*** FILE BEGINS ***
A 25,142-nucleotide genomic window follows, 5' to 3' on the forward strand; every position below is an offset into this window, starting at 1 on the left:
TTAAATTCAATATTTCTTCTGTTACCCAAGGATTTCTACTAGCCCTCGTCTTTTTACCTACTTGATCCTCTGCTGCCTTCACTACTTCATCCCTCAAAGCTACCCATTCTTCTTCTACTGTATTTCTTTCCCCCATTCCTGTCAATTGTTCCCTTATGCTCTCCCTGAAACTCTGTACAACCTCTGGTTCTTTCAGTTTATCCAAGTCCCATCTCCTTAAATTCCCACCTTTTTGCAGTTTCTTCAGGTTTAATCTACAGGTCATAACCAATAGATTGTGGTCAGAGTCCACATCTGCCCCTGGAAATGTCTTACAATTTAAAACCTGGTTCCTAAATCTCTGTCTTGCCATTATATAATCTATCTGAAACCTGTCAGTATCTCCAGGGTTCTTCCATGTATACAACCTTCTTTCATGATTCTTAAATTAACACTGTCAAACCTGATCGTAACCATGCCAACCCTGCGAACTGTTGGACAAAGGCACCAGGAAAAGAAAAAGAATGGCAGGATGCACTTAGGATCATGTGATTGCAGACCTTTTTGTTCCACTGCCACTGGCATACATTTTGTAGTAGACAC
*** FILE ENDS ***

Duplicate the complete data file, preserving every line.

A 25,142-nucleotide genomic window follows, 5' to 3' on the forward strand; every position below is an offset into this window, starting at 1 on the left:
TTAAATTCAATATTTCTTCTGTTACCCAAGGATTTCTACTAGCCCTCGTCTTTTTACCTACTTGATCCTCTGCTGCCTTCACTACTTCATCCCTCAAAGCTACCCATTCTTCTTCTACTGTATTTCTTTCCCCCATTCCTGTCAATTGTTCCCTTATGCTCTCCCTGAAACTCTGTACAACCTCTGGTTCTTTCAGTTTATCCAAGTCCCATCTCCTTAAATTCCCACCTTTTTGCAGTTTCTTCAGGTTTAATCTACAGGTCATAACCAATAGATTGTGGTCAGAGTCCACATCTGCCCCTGGAAATGTCTTACAATTTAAAACCTGGTTCCTAAATCTCTGTCTTGCCATTATATAATCTATCTGAAACCTGTCAGTATCTCCAGGGTTCTTCCATGTATACAACCTTCTTTCATGATTCTTAAATTAACACTGTCAAACCTGATCGTAACCATGCCAACCCTGCGAACTGTTGGACAAAGGCACCAGGAAAAGAAAAAGAATGGCAGGATGCACTTAGGATCATGTGATTGCAGACCTTTTTGTTCCACTGCCACTGGCATACATTTTGTAGTAGACAC